AGS Annual Seminar

Apr
29
Sat
2017
2017 AGS Seminar @ Triumphant Love Lutheran Church
Apr 29 @ 9:00 am – 3:00 pm
2017 AGS Seminar @ Triumphant Love Lutheran Church | Austin | Texas | United States

2017 Austin Genealogical Society Annual Seminar – April 29, 2017

Registration is now open. Go to the online registration form at the bottom of the page. If you want to mail a check, print the registration form.

Thomas W. Jones, Ph.D., CG, CGL, FASG, FUGA, FNGS

Tom has been pursuing his ancestry since 1963. For the first twenty-five years he was clueless about what he was trying to accomplish and how to do it. When he started climbing the genealogy learning curve he repeatedly experienced the challenges, joys, and rewards of tracing ancestors reliably and fully understanding their lives. Tom eventually became an award-winning writer, board-certified genealogist, co-editor of the National Genealogical Society Quarterly, recipient of honors from genealogical organizations, and author of the popular textbook Mastering Genealogical Proof. Using his nearly lifelong teaching career as a springboard, he enjoys teaching at weeklong genealogy institutes, weekend seminars, and local, national, and international genealogy conferences

Dr. Jones will present the following 4 lectures during this event:

  1. Using Autosomal DNA to Solve a Family Mystery: This case study shows how targeted autosomal-DNA testing helped identify the father and grandparents of siblings born in New York State in the 1820s. Besides the genealogical methods, the presentation addresses locating people to test, interpreting the results, and applying them to help answer a specific research question.
  2. Creating a Family History of Lasting Value:  Most genealogists want to prepare family histories that future generations will cherish. Not all succeed. Many genealogies contain only “harvested” information, which our descendants will be able obtain themselves (perhaps more easily than we can today). Some of that information likely is wrong. We begin to create worthwhile and accurate family histories by collecting and sharing family stories and DNA test results—information that might soon disappear. Our research progresses from that starting point toward the goal of a printed, computerized, or online family history. If we pay attention to four factors— biography, accuracy, documentation, and explanation—our history will be irreplaceable.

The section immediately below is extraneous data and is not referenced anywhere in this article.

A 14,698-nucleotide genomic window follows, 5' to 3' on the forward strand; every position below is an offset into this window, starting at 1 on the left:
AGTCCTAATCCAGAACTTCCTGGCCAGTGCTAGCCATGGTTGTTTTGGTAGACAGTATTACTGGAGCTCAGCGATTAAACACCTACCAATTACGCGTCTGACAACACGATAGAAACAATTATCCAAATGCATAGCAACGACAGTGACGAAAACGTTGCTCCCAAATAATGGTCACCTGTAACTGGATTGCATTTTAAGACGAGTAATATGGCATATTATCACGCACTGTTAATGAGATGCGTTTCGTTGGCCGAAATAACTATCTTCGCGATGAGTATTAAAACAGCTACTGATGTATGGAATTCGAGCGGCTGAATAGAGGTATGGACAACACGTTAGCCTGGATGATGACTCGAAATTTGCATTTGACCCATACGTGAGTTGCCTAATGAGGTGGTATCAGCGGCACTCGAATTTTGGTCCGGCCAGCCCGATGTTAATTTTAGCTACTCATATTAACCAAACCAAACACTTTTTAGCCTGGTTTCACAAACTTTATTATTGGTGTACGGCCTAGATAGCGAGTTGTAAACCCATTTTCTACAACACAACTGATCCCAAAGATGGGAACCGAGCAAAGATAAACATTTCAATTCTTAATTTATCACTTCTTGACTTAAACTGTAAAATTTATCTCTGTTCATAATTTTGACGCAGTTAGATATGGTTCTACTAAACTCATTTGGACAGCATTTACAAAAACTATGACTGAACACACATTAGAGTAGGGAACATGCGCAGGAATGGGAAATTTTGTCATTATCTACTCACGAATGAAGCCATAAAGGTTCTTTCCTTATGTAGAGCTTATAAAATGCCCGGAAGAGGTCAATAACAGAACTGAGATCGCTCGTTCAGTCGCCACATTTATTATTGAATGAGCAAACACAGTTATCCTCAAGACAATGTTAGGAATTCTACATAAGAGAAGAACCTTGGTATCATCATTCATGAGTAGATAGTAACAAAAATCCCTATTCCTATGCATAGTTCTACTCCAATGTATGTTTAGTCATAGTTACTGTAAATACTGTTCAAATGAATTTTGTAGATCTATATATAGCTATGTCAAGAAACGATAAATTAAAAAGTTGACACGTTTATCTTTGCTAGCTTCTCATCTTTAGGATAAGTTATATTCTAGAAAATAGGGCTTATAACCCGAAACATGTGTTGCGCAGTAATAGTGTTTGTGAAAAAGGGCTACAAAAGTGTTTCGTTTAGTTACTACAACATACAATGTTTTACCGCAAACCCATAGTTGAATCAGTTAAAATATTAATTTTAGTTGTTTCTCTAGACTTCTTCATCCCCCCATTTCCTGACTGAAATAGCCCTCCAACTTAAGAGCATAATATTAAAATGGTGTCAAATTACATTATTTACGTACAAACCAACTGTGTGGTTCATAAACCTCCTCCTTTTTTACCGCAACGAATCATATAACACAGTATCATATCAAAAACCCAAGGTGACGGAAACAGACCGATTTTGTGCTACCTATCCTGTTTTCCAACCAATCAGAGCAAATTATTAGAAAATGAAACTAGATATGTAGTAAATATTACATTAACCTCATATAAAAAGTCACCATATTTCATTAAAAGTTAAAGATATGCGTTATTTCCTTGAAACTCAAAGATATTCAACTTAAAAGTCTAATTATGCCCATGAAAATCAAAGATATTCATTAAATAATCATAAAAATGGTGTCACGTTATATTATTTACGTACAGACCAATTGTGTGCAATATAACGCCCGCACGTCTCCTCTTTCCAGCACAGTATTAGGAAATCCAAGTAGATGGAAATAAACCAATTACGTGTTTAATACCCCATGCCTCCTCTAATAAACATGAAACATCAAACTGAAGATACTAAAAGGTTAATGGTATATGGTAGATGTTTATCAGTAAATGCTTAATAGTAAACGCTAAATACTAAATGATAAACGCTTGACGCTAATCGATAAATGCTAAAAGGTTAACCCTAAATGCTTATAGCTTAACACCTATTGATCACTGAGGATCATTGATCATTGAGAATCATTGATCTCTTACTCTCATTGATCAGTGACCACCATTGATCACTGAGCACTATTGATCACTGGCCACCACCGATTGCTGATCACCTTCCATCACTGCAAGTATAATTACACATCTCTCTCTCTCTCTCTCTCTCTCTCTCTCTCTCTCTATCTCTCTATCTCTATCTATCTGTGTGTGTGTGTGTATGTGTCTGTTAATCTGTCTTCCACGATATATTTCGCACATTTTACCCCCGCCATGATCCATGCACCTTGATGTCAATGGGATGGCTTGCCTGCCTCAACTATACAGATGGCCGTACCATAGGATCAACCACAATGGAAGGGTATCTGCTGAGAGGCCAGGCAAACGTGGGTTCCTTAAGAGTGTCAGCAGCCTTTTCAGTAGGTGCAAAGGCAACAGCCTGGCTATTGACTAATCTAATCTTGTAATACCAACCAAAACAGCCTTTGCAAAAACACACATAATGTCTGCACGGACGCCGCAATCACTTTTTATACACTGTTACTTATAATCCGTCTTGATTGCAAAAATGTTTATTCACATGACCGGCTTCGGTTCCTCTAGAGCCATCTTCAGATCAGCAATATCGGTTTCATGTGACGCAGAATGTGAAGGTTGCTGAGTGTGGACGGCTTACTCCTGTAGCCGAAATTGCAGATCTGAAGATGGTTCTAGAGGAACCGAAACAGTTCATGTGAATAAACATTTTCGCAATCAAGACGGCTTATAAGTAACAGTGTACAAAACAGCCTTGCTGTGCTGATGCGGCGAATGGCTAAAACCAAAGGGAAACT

3. Finding “Unfindable” Ancestors:  The failure of common research practices to identify ancestors does not mean they are unfindable. This session will describe and demonstrate nine approaches to locating difficultto-trace ancestors.
  4. Five Proven Techniques for Finding Your Ancestor’s European Origin:  The session explains three major challenges in learning the origin of European ancestors. The presenter will recommend and provide examples of five kinds of searches that have led to success. Attendees will learn techniques for matching the identity of a North American ancestor with names and identities found in European records.

Price: $40 members/$55 non-members

Complimentary bags available to the first 100 Registrants – Light breakfast and beverages included.

Seminar attendees may pre-purchase the book, Mastering Genealogical Proof, at special seminar pricing (order by March 25)

An optional box lunch is available for pre-purchase with registration (order by April 22)

We are unable to offer refunds. Please plan accordingly.

Also new this year, 2 workshops options on Friday!

We are pleased to offer optional workshops on the Friday before the seminar.  Enrollment is limited to 30 people per workshop.  Members of the Austin Genealogical Society will receive a discounted price along with priority registration.  We expect these workshops to sell out, so don’t delay!

Price per workshop: $25 members (plus priority registration)/$40 non-members

Workshop #1 – Friday, April 28, 1:00 – 2:15 p.m.: Census, Census-Substitute, and Name-List Strategies: Analysis, Interpretation, and Correlation Purposes of censuses and census substitutes; differences between them; types of censuses and census-substitutes; direct and indirect evidence in censuses and census-substitutes; emphasis on pre-1850 U.S. censuses and federal nonpopulation schedules; state, religious, military and other specialized censuses and lists of names; genealogical evidence in census instructions and other census-related sources; benefiting from enumerator errors; deriving evidence from lists of names (“list analysis”); how to use evidence from censuses, census substitutes, and name lists, to reveal relationships and other genealogical data.

Workshop #2 – Friday, April 28, 2:45-4:00 p.m.:  Correlating Sources, Information, and Evidence to Solve Genealogical Problems Analysis and interpretation principles applicable to any kind of genealogical source; working with evidence from many sources; seeing patterns, parallels, and conflicts in evidence; working with records in a series (including censuses, tax rolls, rent rolls, city directories, communion lists, guardian and estate accounts); timelines, matrices, and other ways of graphically arranging evidence; explaining how records correlate and using correlation to build a convincing case.

The workshops will be held at the same location as the seminar, Triumphant Love Lutheran Church, 9508 Great Hills Trail, Austin, TX 78759